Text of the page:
©iStock/ANDREYGUDKOV
©iStock/ANDREYGUDKOV
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Close encounters with dragons in Komodo National Park

4 minutes to read

We have been born too late to encounter dinosaurs, and fortunately so. Otherwise, we would, in all likelihood, have never been born at all, with our ancestors all eaten up. But, another kind of giant reptile can still be observed up and close, although only on two tiny islands in Indonesia: Komodo and Rinca. These colossal lizards are much less dangerous, and while they could probably kill you in a minute, you would have to try really hard to make them do so. The opposite is much more likely since humans proved to be the most violent animal species on the planet, although the two islands have been declared a national park and are well protected. Both of them, particularly Komodo, have by now evolved into a world-famous tourist destination. Still, the remote location keeps the flow of visitors from turning into a full-scale invasion. Currently, Komodo dragons are listed as vulnerable, but not endangered species.

© Mark Levitin
© Mark Levitin

Life of a dragon

Komodo dragons are believed to be one of the last relics of the ancient megafauna, most of which have been hunted to extinction by early humans. Lack of natural predators and, again, humans on the islands of Komodo and Rinca has allowed them to survive until present days. Their kin on the neighbouring Flores and other large landmasses, including Australia, were not so lucky. The giant lizards are avid hunters, mostly attacking their prey from an ambush, lashing with their powerful tail to injure and immobilize the target, then going in for a bite. Wounds caused by a dragon's bite tend to fester over time and not heal properly. This may be caused by the rot bacteria and corpse toxins present in the reptile's saliva - the dragons include a lot of carrion in their diet, and are not known to brush their teeth regularly. Another, newer and rather more interesting theory, claims that glands in the dragon's lower jaw secrete a mild venom - this would make them one of the very few venomous lizards in the world. Dragons mate annually, presumably forming monogamous pairs. Females appear to be capable of parthenogenesis, and all hatchlings produced this way will be male - the evolutionary value of such adaptation is self-evident.

© Mark Levitin
© Mark Levitin

What to do in Komodo and Rinca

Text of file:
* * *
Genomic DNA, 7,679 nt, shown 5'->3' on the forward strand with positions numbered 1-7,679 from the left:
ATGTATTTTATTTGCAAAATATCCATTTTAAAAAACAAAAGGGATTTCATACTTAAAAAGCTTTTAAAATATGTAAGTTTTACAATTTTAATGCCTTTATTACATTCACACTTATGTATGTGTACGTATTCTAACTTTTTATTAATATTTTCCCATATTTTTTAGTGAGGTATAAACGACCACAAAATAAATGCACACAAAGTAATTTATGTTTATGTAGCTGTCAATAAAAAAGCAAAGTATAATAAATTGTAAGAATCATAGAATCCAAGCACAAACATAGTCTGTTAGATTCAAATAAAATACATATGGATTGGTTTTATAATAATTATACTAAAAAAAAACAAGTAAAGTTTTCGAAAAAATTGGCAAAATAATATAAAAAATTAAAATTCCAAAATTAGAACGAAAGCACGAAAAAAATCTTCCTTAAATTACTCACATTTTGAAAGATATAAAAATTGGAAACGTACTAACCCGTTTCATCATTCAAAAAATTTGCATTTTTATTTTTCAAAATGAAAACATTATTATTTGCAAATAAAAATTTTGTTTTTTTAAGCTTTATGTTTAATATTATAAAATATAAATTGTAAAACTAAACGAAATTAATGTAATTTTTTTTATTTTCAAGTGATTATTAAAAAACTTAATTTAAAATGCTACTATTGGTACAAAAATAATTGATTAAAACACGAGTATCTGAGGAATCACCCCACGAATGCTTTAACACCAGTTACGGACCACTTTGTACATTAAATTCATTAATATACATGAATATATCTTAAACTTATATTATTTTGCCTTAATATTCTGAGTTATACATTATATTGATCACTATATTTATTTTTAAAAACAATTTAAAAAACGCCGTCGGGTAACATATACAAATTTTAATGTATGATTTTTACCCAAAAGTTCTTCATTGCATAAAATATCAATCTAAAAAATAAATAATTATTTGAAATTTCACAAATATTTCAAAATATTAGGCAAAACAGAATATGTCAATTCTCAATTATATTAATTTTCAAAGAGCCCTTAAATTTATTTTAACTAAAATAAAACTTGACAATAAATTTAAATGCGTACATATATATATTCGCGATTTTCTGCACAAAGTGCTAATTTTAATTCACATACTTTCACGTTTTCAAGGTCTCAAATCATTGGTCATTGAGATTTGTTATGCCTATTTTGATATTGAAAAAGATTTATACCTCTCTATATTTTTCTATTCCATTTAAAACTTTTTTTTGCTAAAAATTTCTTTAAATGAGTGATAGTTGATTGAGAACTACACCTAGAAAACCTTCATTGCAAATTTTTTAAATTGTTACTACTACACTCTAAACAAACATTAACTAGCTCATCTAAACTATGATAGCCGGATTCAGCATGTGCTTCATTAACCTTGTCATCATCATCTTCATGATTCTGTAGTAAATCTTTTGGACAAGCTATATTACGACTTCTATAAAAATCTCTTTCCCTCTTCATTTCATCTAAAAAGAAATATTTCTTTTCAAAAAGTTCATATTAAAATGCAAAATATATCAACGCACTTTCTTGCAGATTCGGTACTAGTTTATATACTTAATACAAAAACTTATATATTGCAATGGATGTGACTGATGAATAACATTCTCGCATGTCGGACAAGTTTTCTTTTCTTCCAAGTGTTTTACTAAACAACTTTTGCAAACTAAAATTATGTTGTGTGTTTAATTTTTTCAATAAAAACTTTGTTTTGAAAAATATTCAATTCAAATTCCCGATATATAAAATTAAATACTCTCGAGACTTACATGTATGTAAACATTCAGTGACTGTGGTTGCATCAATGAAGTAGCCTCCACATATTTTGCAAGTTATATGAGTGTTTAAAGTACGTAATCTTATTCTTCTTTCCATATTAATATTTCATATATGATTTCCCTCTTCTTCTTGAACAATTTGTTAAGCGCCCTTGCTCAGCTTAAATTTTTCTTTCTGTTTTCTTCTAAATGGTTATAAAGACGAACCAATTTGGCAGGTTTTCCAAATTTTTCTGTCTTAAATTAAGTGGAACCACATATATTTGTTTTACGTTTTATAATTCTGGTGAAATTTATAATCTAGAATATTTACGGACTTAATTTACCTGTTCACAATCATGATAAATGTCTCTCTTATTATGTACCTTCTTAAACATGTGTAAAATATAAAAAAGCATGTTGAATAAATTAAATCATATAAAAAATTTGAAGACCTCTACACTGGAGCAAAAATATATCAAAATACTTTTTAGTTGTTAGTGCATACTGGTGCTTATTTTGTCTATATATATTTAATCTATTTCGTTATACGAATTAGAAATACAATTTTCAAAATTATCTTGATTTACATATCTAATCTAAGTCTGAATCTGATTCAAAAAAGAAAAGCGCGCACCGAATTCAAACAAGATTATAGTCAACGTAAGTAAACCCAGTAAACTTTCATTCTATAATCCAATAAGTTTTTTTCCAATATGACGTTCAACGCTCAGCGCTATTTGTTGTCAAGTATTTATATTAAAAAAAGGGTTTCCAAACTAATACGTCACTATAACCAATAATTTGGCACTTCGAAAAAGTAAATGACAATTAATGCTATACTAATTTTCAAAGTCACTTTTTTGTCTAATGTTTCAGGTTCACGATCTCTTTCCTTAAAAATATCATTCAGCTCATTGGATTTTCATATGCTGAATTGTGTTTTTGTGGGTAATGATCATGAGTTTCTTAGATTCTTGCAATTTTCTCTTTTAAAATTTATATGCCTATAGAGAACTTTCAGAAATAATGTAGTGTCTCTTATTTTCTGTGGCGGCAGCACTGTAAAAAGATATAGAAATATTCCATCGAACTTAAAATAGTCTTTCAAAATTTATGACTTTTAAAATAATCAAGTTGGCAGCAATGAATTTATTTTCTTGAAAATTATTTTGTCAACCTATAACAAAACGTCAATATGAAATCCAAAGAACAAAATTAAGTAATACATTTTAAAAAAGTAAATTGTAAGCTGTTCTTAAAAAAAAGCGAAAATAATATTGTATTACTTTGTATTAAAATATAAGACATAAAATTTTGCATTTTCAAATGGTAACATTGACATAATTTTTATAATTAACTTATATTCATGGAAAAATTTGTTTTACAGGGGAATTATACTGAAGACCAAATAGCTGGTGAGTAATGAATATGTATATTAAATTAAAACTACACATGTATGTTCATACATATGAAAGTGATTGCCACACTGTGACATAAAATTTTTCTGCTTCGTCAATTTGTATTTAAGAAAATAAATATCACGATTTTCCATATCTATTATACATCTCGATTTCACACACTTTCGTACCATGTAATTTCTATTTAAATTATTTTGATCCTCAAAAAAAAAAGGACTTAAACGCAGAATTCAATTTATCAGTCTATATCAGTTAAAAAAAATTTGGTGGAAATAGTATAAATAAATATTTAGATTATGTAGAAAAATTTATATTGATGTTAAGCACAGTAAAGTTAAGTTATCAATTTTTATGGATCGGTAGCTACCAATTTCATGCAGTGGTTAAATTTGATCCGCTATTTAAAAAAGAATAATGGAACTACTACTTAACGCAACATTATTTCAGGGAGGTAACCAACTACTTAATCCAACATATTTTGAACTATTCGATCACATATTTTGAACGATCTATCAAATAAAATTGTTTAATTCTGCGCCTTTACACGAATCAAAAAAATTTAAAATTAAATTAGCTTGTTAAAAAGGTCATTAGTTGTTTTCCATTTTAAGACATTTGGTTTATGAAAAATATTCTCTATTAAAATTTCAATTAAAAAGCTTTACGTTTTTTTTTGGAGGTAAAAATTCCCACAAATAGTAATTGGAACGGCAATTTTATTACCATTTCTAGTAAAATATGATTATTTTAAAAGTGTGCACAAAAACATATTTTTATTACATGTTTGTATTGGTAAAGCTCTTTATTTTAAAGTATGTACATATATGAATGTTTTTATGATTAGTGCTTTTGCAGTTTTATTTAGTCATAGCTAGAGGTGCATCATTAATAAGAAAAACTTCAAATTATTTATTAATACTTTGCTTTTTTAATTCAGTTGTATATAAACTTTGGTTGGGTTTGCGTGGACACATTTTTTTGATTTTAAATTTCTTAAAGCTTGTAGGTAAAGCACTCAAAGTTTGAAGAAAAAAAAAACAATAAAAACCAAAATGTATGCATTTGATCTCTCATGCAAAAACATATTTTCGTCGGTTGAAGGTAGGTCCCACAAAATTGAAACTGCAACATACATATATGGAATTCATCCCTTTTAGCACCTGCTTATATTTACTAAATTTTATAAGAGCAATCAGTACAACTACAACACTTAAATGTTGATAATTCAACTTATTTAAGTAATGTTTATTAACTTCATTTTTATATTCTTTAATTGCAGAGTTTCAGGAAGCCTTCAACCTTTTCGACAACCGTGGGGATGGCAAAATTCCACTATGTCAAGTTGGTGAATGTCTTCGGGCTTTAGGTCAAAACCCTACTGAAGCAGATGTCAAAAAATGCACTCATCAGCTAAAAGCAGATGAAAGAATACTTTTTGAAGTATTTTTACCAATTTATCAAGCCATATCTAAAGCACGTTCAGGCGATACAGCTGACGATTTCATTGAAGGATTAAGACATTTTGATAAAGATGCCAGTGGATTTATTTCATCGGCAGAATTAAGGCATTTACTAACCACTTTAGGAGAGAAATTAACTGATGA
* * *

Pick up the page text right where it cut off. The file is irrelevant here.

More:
Aside from watching the dragons, Komodo National Park offers a number of other interesting activities. The sea is calm and full of marine life, as it is typical for East Indonesia, making this a prime destination for diving.  The islands shelter other rare fauna: megapodes (flightless birds), Timor deer, wild buffaloes, and more. Nature itself, untouched jungles and undulating savanna plains, warrant a pleasant walk. One sight that is no longer available is dragon baiting – there used to be a possibility for tourists to buy a goat from the local villagers, which would then be fed to the reptiles. The dragon would break the animal’s legs with a strike of its tail, kill it, and swallow it whole, just like snakes do. This practice has been outlawed, ostensibly, for cruelty to the goats. Rumors claim one can now buy souvenirs on Rinca, next to the boat pier – if you can think of anything to do with a wooden model of a Komodo dragon, you can buy one. At night, local fishermen circle the standard camping spots selling fresh catch – light a campfire and have a fish barbeque.

© Mark Levitin
© Mark Levitin

Practicalities

To get to Komodo, you will first have to arrive in Labuanbajo town on Flores Island. There are regular flights to Labuanbajo from Bali, as well as bus-and-ferry connections. Once there, charter a boat from the port. This is a very economical option if you have a group of people to share the cost, otherwise sign up on an organized trip offered by just about every business in Labuanbajo. A cheaper alternative would be to take a local boat departing early in the morning from the fish market and arriving 4-5 hours in the only settlement on Komodo, a tiny Bugis village. Finally, liveaboard cruises from Bali or Lombok are very common and easy to book, albeit expensive. Either way, you will have to pay the entrance fee, rather steep for foreign travelers: 275.000 IDR, ~20$. A compulsory guide will charge another 80.000 IDR per group. Camping is not permitted on Komodo and Rinca – if you arrive in a local boat, arrange a homestay in the village. Otherwise, your captain will ferry you to one of the neighboring islands. Encountering the dragons is not really a matter of chance – a few of them can usually be seen basking in the sun or scavenging in garbage piles right next to the national park headquarters. They seem lazy and slow, but do not be deceived – if you get too close and trigger the fight-or-flight reflex, these modern-days dinosaurs can move almost as fast as a Hollywood velociraptor. A few tourists have been attacked and badly wounded.

Komodo National Park, East Nusa Tenggara
Komodo National Park, East Nusa Tenggara
Komodo National Park Office, Jl. Soekarno Hatta, Labuan Ajo, Pulau Komodo, Komodo, Kabupaten Manggarai Barat, Nusa Tenggara Tim. 86554, Indonesia

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The author

Mark Levitin

Mark Levitin

I am Mark, a professional travel photographer, a digital nomad. For the last four years, I am based in Indonesia, spending here roughly half a year and travelling around Asia for the other half. Previously, I spent four years in Thailand, exploring it from all perspectives.

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